One of the most popular and exciting tourist destinations in the world, New York has lots to offer travelers year-round. However, with the intense popularity and countless attractions, there can also be massive crowds, overbooked restaurants, sold-out events and full hotels. Understanding the tourist seasons and planning ahead can help you avoid many of these hurdles, but you may need to consider other elements when deciding what time of year to make your trip to the Big Apple.
We all know that New York is the City that Never Sleeps, but this does not only refer to the time of day; New York is awake and thriving year-round, whether there are snow and jingle bells in the air, or the sun is shining and the parks are green. Depending on what you hope to see and experience on your journey (as well as what you hope to avoid), the time of year you visit New York is one of the more important factors to decide ahead of time. Some seasons are better for traveling families, and others are better for shopaholics.
If you have an idea of what you want to get out of your trip, you can make an educated decision on when to venture out and choose one of the best tour packages in New York City. This guide is designed to help you do just that, with information on weather, attractions, popularity and events during each season in the Big Apple.
Once the cruel winter weather begins to leave the burroughs, tourists begin to file into the city. Springtime provides temperate weather and lots of outdoor activities, making it one of the better times to visit with your family. Popular parades on St. Patrick’s Day and Easter will keep the kids entertained and enchanted, and the Ringling Brothers and Barnum & Bailey Circus provides fun for the whole family, beginning in March.
For more grown-up activities, springtime offers countless outdoor exhibits and events, in addition to the constantly thriving nightlife. The Tribeca Film Festival in April and the Washington Square Outdoor Art Exhibit in May provide once-in-a-lifetime experiences for the discerning artist in you, and Central Park will always be full of colorful springtime fun.
Summer marks the beginning of the high season for tourism in New York, as countless families and European travelers funnel in to take in all the city has to offer without bringing a sweater. However, the high level of tourist traffic is slightly offset by exiting locals, who often leave the city during this period. Once summer kicks into full-force, temperatures can reach well into the 90s, and the intense humidity can make it feel even hotter.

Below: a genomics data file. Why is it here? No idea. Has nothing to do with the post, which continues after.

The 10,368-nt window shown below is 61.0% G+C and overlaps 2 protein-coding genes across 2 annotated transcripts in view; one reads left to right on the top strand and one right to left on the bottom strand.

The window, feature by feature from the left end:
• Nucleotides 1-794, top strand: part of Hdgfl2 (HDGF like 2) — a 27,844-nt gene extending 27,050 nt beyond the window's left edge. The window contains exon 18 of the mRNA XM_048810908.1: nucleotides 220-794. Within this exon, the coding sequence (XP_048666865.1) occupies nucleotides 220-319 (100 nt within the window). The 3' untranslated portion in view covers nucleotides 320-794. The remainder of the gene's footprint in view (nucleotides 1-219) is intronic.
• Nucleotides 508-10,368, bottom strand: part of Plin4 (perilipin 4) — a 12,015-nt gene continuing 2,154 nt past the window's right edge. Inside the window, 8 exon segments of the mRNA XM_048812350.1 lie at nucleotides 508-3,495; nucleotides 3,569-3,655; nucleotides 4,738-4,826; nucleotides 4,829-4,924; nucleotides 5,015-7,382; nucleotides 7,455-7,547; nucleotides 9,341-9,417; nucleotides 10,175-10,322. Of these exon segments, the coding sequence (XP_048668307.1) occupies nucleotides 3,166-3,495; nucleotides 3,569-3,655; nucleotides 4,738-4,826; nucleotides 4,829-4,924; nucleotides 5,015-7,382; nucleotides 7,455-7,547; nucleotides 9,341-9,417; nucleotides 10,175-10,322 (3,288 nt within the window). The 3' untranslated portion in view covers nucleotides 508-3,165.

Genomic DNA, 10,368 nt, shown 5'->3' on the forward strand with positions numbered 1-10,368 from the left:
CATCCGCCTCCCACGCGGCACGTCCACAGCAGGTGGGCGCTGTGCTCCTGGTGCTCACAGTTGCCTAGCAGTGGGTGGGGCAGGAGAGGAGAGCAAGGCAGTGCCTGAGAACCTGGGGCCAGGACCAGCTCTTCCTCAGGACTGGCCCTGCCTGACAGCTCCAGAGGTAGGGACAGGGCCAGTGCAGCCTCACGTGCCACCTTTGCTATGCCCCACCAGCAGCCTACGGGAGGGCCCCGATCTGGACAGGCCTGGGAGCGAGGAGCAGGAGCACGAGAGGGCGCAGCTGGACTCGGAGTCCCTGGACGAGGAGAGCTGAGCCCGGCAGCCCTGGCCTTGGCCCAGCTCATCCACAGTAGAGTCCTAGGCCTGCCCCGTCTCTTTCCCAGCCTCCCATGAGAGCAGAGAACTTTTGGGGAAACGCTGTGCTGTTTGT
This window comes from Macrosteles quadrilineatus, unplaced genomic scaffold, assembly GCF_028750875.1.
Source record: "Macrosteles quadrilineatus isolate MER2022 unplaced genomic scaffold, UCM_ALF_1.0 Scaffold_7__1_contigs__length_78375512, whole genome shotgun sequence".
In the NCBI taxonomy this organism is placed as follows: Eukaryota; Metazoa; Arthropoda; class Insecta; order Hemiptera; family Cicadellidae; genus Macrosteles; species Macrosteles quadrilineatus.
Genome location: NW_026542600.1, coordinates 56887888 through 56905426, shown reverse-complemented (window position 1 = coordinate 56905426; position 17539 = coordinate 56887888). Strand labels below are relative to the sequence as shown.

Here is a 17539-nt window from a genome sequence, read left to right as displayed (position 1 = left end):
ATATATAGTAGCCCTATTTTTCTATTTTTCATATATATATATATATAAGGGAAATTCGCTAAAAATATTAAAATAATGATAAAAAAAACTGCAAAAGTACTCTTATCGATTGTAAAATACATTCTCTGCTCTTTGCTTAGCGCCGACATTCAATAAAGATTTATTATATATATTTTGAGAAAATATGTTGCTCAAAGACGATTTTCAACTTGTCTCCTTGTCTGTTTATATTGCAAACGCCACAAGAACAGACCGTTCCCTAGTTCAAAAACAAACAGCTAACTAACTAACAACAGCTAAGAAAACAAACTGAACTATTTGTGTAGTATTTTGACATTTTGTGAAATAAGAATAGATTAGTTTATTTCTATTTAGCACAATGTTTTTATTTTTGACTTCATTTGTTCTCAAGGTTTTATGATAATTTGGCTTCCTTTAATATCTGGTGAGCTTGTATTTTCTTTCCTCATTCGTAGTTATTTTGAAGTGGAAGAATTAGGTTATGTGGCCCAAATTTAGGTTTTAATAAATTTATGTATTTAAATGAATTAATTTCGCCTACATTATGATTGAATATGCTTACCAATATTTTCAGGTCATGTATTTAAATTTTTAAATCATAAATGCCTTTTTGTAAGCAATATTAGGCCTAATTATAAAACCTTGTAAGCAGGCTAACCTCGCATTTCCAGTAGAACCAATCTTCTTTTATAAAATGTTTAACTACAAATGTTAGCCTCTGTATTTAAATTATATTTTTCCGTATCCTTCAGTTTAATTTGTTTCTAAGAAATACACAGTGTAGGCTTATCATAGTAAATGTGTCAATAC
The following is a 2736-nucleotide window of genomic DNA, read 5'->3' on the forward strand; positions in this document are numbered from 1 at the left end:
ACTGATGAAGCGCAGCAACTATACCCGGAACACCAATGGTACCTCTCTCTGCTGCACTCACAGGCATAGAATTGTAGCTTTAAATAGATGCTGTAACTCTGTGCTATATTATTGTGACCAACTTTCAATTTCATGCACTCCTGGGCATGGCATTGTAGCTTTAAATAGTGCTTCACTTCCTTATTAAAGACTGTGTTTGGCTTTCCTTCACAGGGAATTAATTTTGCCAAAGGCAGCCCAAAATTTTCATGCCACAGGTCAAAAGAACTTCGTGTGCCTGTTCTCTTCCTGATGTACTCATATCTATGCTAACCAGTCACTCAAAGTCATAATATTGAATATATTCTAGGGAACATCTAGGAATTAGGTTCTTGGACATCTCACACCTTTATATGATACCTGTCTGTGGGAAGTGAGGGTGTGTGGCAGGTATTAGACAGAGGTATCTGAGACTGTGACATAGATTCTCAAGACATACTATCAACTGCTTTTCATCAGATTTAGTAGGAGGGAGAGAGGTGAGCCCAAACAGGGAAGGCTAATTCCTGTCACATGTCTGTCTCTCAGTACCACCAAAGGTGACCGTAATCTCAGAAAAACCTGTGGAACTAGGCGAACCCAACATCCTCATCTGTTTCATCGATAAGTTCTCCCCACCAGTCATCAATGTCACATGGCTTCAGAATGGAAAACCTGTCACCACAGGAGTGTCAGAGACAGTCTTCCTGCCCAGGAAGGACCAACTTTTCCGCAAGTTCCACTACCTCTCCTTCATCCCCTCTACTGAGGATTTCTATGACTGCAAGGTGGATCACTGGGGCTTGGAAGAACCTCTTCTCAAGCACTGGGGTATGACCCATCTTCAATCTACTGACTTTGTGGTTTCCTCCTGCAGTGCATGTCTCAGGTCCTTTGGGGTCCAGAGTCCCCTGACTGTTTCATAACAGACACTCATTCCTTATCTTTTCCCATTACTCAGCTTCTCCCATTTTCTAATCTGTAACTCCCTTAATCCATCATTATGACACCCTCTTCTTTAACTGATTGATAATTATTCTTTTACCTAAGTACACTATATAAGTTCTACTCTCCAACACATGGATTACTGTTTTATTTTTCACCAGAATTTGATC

Although summer offers a lot to do, you should plan on booking your hotel and purchasing any tickets in advance. NYC Restaurant Week in July and New York International Fringe Festival are perfect examples of popular, yet worthwhile, tourist attractions. Shakespeare in the Park also begins in June, and although tickets are free, you will still want to get to the box office early in the day, as these shows are always extremely popular among visitors.
If you make your plans and bookings ahead of time, early fall may be the best time of year to take in all that New York has to offer. The hot and humid weather of summer will begin to dissipate and be replaced by crisp days and cool evenings. Locals who leave the city during summer will begin to return, bringing back much of the personality and flavor that makes New York unique.
September offers countless events to distract and dazzle tourists, such as New York Fall Fashion Week, the New York Film Festival and Broadway Week, in which tickets will be 2-for-1 for more than 20 of the most popular shows. Fall is also parade season, with the Columbus Day Parade and Halloween Parade in October, and the world-famous Macy’s Thanksgiving Day Parade towards the end of the season.
Temperatures will begin to drop dramatically towards the middle of fall, but December offers many of the most exciting and famous attractions New York has to offer. By this time, the shopping season will be in full-swing, and holiday window displays become attractions in and of themselves. Countless holiday events make late November and December one of the more popular tourist times, and there are lots of fun things to do, despite the drop in temperatures.
If you can handle the cold and snow, more frugal travelers may find that January and February are the best months for low-prices and relatively open availability. New York Restaurant Week, Broadway Week and New York Fashion Week will also come around again, providing worthwhile destinations and experiences, even in the coldest months.